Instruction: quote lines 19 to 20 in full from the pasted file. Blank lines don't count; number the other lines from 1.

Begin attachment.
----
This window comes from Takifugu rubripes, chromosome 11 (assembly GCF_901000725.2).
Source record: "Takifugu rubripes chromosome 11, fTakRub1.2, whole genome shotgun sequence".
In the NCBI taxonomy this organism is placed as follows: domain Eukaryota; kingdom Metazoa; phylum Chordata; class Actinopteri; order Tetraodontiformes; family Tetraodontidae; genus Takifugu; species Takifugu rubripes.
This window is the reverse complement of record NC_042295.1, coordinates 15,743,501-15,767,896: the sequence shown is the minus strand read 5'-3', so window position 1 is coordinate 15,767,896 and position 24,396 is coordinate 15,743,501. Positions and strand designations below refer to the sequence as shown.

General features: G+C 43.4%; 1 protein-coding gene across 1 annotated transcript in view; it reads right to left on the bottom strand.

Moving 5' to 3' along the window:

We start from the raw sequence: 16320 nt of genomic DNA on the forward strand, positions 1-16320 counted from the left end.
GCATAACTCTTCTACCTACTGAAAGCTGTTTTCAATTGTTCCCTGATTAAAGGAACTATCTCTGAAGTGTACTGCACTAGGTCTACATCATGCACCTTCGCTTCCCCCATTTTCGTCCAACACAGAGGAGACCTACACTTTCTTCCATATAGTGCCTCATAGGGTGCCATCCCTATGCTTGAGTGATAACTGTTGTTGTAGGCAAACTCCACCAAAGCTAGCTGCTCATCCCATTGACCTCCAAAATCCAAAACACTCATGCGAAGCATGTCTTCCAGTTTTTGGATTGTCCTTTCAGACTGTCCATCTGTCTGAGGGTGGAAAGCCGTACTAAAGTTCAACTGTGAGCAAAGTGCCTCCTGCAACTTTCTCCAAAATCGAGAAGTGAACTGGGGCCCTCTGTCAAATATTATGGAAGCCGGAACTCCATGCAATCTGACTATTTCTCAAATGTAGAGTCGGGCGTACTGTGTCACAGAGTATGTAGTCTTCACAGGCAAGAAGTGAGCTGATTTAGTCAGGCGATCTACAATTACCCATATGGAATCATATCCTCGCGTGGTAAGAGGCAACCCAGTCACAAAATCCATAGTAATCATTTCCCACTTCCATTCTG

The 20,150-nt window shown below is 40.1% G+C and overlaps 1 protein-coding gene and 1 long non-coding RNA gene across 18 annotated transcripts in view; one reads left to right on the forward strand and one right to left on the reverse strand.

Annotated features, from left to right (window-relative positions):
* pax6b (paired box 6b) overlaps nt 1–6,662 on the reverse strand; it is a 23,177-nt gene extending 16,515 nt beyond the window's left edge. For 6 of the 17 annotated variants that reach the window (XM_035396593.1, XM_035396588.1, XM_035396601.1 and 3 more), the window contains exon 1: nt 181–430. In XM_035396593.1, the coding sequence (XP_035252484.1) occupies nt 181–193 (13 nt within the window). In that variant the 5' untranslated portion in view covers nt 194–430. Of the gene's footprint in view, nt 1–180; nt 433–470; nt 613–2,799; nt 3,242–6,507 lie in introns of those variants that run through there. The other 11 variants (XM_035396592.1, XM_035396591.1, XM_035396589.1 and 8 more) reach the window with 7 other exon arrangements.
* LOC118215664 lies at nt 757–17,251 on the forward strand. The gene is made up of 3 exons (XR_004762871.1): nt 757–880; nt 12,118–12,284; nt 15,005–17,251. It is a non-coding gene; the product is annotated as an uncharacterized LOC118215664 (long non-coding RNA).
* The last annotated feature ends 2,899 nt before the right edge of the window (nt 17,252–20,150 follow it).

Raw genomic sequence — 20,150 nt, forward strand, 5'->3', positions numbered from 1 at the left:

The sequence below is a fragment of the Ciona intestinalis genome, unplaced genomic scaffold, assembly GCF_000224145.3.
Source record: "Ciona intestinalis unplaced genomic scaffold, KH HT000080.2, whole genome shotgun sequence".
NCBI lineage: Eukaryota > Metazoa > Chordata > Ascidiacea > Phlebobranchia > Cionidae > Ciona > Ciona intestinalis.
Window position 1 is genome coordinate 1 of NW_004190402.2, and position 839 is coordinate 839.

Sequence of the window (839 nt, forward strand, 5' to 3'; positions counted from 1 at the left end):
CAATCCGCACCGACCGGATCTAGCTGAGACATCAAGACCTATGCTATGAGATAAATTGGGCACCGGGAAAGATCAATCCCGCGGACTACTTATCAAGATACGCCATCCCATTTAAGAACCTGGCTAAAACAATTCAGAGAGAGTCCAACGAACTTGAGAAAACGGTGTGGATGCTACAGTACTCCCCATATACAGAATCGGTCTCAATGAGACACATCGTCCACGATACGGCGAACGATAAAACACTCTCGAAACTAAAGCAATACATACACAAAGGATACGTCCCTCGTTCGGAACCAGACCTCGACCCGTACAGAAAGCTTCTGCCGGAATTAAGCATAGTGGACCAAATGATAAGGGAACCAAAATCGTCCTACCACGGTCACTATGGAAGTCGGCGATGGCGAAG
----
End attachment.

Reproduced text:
Sequence of the window (839 nt, forward strand, 5' to 3'; positions counted from 1 at the left end):
CAATCCGCACCGACCGGATCTAGCTGAGACATCAAGACCTATGCTATGAGATAAATTGGGCACCGGGAAAGATCAATCCCGCGGACTACTTATCAAGATACGCCATCCCATTTAAGAACCTGGCTAAAACAATTCAGAGAGAGTCCAACGAACTTGAGAAAACGGTGTGGATGCTACAGTACTCCCCATATACAGAATCGGTCTCAATGAGACACATCGTCCACGATACGGCGAACGATAAAACACTCTCGAAACTAAAGCAATACATACACAAAGGATACGTCCCTCGTTCGGAACCAGACCTCGACCCGTACAGAAAGCTTCTGCCGGAATTAAGCATAGTGGACCAAATGATAAGGGAACCAAAATCGTCCTACCACGGTCACTATGGAAGTCGGCGATGGCGAAG